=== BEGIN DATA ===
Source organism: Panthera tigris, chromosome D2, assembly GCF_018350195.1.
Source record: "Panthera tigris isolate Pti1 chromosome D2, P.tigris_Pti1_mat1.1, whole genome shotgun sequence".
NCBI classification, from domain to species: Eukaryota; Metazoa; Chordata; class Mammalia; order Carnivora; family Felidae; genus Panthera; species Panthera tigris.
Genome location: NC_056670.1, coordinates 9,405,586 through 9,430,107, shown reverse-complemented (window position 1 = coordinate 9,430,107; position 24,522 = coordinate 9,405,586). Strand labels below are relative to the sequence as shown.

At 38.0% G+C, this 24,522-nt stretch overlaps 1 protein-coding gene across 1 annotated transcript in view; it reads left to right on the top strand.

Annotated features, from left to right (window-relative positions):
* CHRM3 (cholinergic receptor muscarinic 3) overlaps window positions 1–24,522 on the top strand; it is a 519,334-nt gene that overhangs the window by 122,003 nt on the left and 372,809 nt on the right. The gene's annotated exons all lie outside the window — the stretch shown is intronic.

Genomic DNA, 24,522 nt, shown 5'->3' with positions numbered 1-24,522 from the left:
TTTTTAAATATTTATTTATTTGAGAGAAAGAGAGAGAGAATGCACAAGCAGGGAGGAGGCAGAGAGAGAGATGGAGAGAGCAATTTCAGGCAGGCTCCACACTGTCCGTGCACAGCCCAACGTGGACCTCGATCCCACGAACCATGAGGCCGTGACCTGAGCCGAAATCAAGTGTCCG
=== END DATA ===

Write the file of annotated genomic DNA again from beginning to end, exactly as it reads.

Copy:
Source organism: Panthera tigris, chromosome D2, assembly GCF_018350195.1.
Source record: "Panthera tigris isolate Pti1 chromosome D2, P.tigris_Pti1_mat1.1, whole genome shotgun sequence".
NCBI classification, from domain to species: Eukaryota; Metazoa; Chordata; class Mammalia; order Carnivora; family Felidae; genus Panthera; species Panthera tigris.
Genome location: NC_056670.1, coordinates 9,405,586 through 9,430,107, shown reverse-complemented (window position 1 = coordinate 9,430,107; position 24,522 = coordinate 9,405,586). Strand labels below are relative to the sequence as shown.

At 38.0% G+C, this 24,522-nt stretch overlaps 1 protein-coding gene across 1 annotated transcript in view; it reads left to right on the top strand.

Annotated features, from left to right (window-relative positions):
* CHRM3 (cholinergic receptor muscarinic 3) overlaps window positions 1–24,522 on the top strand; it is a 519,334-nt gene that overhangs the window by 122,003 nt on the left and 372,809 nt on the right. The gene's annotated exons all lie outside the window — the stretch shown is intronic.

Genomic DNA, 24,522 nt, shown 5'->3' with positions numbered 1-24,522 from the left:
TTTTTAAATATTTATTTATTTGAGAGAAAGAGAGAGAGAATGCACAAGCAGGGAGGAGGCAGAGAGAGAGATGGAGAGAGCAATTTCAGGCAGGCTCCACACTGTCCGTGCACAGCCCAACGTGGACCTCGATCCCACGAACCATGAGGCCGTGACCTGAGCCGAAATCAAGTGTCCG